Suzuki Joins The Fray To Develop Flying Cars

Japanese automobile giant Suzuki has joined hands with SkyDrive to bring flying cars to the market. Suzuki's partnership will allow it to engage in development and research covering flying car mechanics, manufacturing, and commercialization of aerial vehicles known as electric vertical takeoff and landing (eVTOL) aircraft. SkyDrive, on the other hand, has already conducted manned test flights of such vehicles and aims to launch a flying car in the Osaka Bay area by 2025. Another key takeaway from the announcement is that Suzuki is targeting India for market development, a country where electric cars are still in their nascent stages of adoption.

Over the past few years, investments have poured in for aerial taxi startups globally, but Japan just might race ahead of the competition — and that mostly has to do with proper government support for such ambitions. As per the roadmap sketched by Japan's Ministry of Economy, Trade, and Industry (METI) and the Ministry of Land, Infrastructure, Transport, and Tourism (MLIT), the business of flying taxis kicks off in 2023, and mass deployment is slated to happen within the next couple of years after that. However, neither Suzuki nor its partner has shared any further details about the plans. 

The industry is abuzz

Suzuki throwing its hat in the flying car fray is definitely a positive sign for the industry, but things have picked up pace elsewhere, too. Earlier this month, Slovakian company AeroMobil launched the AM NEXT, which the company claims to be the world's first four-seater flying taxi. The vehicle, which looks like the blend of a supercar and a light aircraft, is planned for an official launch in 2027. Capable of transforming from road mode to aerial configuration in just three minutes (and vice versa), AeroMobil says its flying taxi service will ferry passengers up to a distance of 500 miles for city-hoppers.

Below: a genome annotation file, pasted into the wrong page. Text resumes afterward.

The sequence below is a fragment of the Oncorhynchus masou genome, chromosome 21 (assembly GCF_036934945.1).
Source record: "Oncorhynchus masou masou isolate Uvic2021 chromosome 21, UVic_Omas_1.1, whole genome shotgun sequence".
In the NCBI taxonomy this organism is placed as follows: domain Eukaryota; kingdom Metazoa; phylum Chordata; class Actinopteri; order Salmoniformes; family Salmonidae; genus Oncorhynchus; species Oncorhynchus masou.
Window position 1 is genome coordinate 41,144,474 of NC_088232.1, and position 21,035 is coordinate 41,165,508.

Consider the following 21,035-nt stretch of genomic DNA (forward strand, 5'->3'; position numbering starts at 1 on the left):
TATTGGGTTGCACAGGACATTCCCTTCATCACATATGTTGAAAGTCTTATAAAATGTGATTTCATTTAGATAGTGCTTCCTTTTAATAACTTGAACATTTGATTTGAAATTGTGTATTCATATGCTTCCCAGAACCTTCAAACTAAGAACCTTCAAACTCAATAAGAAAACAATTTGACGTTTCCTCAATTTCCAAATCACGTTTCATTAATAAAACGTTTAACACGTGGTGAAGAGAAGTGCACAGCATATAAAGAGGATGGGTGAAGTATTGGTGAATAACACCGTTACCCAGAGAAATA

The Slovakian authorities also gave the green light to the flying car named AirCar developed by a company named Klein Vision. Running on a BMW engine, this one can transform in a window of just two minutes. Swedish startup Jetson Aero also demonstrated the Jetson One earlier this month, promising deliveries as early as next year. This latter model looks more like a manned drone with its barebones approach to design than the slick flying cars promised by sci-fi films. Renault also partnered with Miami-based design studio The Arsenale to create an actual flying car called Air4. Talking about markets and related developments, Nikkei Asia reports the US and China are the biggest patent holders over flying car technology.